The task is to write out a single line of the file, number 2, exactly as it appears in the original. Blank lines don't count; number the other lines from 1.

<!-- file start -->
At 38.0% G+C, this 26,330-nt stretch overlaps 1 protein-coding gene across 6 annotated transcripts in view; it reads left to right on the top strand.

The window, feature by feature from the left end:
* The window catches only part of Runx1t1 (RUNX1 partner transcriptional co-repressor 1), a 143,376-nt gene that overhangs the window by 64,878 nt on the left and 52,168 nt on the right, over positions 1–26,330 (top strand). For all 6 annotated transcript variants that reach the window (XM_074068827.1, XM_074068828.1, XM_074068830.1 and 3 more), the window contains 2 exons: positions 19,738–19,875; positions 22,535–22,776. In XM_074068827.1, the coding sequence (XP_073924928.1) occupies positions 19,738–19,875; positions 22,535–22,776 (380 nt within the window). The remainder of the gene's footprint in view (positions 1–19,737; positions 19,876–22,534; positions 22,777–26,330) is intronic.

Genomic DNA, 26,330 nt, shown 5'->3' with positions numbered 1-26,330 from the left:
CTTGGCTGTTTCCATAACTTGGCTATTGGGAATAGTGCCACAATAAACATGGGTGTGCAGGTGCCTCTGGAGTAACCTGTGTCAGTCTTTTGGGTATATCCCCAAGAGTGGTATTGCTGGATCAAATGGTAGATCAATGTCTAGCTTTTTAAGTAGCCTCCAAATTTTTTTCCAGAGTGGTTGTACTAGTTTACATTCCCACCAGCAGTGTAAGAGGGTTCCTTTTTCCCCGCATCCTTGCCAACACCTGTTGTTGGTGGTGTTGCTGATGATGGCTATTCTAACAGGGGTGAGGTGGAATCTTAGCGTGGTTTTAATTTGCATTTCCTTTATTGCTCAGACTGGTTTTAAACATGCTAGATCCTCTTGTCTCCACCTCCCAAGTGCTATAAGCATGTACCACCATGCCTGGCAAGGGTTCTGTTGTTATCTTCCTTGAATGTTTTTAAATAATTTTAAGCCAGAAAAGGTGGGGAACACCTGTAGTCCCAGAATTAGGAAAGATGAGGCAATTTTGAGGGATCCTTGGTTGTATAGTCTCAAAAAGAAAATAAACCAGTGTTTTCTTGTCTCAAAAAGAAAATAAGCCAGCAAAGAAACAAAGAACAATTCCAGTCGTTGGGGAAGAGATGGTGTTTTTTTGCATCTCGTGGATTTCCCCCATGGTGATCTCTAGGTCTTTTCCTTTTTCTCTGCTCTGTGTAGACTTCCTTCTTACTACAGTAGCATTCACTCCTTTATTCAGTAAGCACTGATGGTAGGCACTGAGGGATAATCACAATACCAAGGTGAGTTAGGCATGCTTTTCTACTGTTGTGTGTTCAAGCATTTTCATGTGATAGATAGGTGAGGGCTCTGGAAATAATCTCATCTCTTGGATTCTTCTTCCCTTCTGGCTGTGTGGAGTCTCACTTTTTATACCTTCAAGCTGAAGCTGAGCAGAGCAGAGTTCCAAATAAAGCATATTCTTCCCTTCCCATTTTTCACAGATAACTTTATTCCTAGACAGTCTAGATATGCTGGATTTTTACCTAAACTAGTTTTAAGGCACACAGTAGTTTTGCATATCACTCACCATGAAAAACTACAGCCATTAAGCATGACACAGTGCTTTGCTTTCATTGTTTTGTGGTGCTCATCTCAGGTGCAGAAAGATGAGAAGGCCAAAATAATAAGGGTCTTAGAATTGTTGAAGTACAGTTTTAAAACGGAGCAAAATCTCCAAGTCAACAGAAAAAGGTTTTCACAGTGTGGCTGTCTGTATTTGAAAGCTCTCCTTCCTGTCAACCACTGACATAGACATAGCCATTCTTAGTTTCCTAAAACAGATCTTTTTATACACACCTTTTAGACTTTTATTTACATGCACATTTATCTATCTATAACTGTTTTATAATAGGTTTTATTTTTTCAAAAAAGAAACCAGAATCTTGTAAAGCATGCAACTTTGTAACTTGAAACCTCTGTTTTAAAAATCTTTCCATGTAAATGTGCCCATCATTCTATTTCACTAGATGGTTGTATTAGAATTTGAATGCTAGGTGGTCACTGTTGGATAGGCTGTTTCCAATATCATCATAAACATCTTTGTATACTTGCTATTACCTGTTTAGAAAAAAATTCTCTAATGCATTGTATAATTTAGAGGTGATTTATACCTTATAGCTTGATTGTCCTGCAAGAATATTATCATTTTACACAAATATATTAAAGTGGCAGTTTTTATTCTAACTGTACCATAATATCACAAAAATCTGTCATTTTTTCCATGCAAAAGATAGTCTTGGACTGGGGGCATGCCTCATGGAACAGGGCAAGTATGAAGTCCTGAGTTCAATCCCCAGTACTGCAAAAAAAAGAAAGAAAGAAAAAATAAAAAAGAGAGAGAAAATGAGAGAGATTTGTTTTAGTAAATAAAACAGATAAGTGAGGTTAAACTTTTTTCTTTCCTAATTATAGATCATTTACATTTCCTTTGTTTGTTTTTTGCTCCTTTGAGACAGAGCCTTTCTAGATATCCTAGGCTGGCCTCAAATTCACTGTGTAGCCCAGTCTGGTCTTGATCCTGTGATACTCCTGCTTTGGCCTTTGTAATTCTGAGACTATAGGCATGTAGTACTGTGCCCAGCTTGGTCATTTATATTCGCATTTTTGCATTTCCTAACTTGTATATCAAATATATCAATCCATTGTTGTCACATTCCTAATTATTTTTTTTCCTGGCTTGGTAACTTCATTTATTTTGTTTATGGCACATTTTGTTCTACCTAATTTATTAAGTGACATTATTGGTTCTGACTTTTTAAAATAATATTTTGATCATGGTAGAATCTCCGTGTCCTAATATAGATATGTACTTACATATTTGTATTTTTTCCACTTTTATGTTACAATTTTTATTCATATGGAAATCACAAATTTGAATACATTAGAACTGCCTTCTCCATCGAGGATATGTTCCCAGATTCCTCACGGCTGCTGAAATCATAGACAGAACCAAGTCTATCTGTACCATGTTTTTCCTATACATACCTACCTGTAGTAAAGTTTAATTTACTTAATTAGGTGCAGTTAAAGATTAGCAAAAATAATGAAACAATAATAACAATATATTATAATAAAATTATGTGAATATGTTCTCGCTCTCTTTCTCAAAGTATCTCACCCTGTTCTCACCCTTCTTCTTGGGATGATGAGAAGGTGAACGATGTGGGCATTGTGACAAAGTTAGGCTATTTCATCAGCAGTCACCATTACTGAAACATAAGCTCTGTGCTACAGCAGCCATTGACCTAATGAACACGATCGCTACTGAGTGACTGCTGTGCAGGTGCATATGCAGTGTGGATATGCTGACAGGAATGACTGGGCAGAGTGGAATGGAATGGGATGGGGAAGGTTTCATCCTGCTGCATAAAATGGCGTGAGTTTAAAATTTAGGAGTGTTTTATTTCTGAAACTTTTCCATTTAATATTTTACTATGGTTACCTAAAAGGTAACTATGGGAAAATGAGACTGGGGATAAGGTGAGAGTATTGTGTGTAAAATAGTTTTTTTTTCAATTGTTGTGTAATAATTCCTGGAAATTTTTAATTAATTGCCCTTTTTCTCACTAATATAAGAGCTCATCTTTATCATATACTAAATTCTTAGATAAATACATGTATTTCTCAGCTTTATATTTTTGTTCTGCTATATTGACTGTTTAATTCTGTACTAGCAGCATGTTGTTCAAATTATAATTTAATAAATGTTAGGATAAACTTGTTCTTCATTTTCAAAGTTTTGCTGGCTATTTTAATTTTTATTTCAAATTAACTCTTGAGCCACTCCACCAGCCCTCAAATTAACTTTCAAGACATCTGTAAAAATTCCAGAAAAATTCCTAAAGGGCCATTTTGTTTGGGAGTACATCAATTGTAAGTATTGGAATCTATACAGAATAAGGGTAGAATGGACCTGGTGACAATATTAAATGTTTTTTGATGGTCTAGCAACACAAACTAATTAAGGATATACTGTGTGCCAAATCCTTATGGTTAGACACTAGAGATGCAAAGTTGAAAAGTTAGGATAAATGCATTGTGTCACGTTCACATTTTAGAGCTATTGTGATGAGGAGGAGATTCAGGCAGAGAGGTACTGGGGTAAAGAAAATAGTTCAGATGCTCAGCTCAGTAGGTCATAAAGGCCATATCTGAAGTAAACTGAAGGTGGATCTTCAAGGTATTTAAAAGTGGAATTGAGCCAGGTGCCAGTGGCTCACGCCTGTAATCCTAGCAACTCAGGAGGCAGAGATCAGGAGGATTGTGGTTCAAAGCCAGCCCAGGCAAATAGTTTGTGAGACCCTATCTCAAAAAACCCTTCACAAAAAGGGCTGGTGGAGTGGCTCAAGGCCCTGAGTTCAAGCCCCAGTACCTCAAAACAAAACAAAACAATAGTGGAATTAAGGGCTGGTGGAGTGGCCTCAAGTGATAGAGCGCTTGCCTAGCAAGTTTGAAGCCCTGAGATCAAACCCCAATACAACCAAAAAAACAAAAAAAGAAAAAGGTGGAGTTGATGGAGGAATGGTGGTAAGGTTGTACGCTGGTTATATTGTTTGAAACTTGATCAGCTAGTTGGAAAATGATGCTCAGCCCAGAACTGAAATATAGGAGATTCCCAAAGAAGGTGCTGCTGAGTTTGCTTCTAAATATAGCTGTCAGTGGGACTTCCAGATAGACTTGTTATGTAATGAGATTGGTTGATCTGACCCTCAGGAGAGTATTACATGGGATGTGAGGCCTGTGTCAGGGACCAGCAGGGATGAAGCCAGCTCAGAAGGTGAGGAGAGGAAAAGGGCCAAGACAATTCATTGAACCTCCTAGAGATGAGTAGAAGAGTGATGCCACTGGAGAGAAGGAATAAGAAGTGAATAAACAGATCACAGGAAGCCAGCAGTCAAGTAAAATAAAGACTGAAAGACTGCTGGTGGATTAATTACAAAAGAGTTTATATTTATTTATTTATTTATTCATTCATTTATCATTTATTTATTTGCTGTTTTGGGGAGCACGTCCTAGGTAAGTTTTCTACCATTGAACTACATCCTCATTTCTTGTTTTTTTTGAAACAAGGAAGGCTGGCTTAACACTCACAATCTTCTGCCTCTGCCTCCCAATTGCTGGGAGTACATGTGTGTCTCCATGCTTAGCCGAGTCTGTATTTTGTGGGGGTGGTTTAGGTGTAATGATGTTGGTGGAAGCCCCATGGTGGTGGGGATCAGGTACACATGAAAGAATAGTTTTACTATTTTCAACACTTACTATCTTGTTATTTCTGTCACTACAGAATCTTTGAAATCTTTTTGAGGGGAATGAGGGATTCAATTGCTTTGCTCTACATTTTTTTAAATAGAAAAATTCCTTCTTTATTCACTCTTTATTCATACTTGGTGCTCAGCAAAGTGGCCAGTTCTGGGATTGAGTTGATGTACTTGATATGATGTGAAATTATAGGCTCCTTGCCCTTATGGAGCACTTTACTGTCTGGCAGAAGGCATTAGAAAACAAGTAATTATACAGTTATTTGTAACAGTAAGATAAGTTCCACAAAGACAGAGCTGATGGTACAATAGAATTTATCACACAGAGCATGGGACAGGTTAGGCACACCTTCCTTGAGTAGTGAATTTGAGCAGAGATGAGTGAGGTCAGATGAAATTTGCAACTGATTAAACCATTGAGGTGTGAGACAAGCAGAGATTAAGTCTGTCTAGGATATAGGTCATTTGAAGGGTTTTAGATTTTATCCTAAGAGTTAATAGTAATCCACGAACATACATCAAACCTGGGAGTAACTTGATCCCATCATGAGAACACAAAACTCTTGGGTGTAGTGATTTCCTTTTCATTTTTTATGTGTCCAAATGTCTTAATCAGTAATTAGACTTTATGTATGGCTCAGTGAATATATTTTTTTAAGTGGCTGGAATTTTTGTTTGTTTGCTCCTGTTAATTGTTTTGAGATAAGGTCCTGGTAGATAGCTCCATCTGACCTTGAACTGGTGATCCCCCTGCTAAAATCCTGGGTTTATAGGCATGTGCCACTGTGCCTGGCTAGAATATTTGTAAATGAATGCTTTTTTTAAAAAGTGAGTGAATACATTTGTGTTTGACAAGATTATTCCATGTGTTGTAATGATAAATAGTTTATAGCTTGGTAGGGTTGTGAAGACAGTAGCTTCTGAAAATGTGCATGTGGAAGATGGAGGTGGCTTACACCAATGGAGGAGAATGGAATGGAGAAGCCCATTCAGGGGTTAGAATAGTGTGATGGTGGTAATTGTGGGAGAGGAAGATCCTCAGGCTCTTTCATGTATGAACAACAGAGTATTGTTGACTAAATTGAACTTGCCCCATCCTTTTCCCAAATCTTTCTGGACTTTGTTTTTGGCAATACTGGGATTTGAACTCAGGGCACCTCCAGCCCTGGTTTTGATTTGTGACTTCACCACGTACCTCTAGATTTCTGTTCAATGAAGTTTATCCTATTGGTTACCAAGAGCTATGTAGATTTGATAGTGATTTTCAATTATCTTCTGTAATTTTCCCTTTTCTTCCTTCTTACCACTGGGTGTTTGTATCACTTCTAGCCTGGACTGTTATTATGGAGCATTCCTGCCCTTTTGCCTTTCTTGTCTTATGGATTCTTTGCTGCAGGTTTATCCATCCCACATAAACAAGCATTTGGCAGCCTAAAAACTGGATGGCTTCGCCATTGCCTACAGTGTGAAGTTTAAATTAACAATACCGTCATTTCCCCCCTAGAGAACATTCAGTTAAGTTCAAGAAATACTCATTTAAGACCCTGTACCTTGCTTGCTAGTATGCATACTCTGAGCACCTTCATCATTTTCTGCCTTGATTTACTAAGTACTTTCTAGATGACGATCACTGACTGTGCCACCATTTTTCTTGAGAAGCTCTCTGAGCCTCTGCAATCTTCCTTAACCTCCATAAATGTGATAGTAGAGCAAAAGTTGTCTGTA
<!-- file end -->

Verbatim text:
The window, feature by feature from the left end: